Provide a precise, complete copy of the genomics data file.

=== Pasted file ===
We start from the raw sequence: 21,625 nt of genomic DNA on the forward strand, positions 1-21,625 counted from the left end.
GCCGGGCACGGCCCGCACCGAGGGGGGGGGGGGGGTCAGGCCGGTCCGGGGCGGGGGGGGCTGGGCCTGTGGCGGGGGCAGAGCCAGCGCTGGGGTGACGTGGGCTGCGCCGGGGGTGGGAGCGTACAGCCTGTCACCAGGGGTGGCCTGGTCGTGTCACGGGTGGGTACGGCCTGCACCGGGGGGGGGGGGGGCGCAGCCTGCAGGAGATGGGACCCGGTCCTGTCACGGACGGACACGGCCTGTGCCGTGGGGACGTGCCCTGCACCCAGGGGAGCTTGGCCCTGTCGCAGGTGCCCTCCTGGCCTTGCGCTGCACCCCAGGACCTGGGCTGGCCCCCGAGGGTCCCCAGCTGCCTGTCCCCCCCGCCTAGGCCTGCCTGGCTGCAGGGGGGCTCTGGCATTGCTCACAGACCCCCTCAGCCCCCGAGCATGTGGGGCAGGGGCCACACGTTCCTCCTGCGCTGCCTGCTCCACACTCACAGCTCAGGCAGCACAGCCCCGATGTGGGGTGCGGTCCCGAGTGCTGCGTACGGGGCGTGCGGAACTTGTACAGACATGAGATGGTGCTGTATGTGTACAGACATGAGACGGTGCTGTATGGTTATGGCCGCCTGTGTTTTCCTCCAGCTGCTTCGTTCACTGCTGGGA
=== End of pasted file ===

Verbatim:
We start from the raw sequence: 21,625 nt of genomic DNA on the forward strand, positions 1-21,625 counted from the left end.
GCCGGGCACGGCCCGCACCGAGGGGGGGGGGGGGGTCAGGCCGGTCCGGGGCGGGGGGGGCTGGGCCTGTGGCGGGGGCAGAGCCAGCGCTGGGGTGACGTGGGCTGCGCCGGGGGTGGGAGCGTACAGCCTGTCACCAGGGGTGGCCTGGTCGTGTCACGGGTGGGTACGGCCTGCACCGGGGGGGGGGGGGGCGCAGCCTGCAGGAGATGGGACCCGGTCCTGTCACGGACGGACACGGCCTGTGCCGTGGGGACGTGCCCTGCACCCAGGGGAGCTTGGCCCTGTCGCAGGTGCCCTCCTGGCCTTGCGCTGCACCCCAGGACCTGGGCTGGCCCCCGAGGGTCCCCAGCTGCCTGTCCCCCCCGCCTAGGCCTGCCTGGCTGCAGGGGGGCTCTGGCATTGCTCACAGACCCCCTCAGCCCCCGAGCATGTGGGGCAGGGGCCACACGTTCCTCCTGCGCTGCCTGCTCCACACTCACAGCTCAGGCAGCACAGCCCCGATGTGGGGTGCGGTCCCGAGTGCTGCGTACGGGGCGTGCGGAACTTGTACAGACATGAGATGGTGCTGTATGTGTACAGACATGAGACGGTGCTGTATGGTTATGGCCGCCTGTGTTTTCCTCCAGCTGCTTCGTTCACTGCTGGGA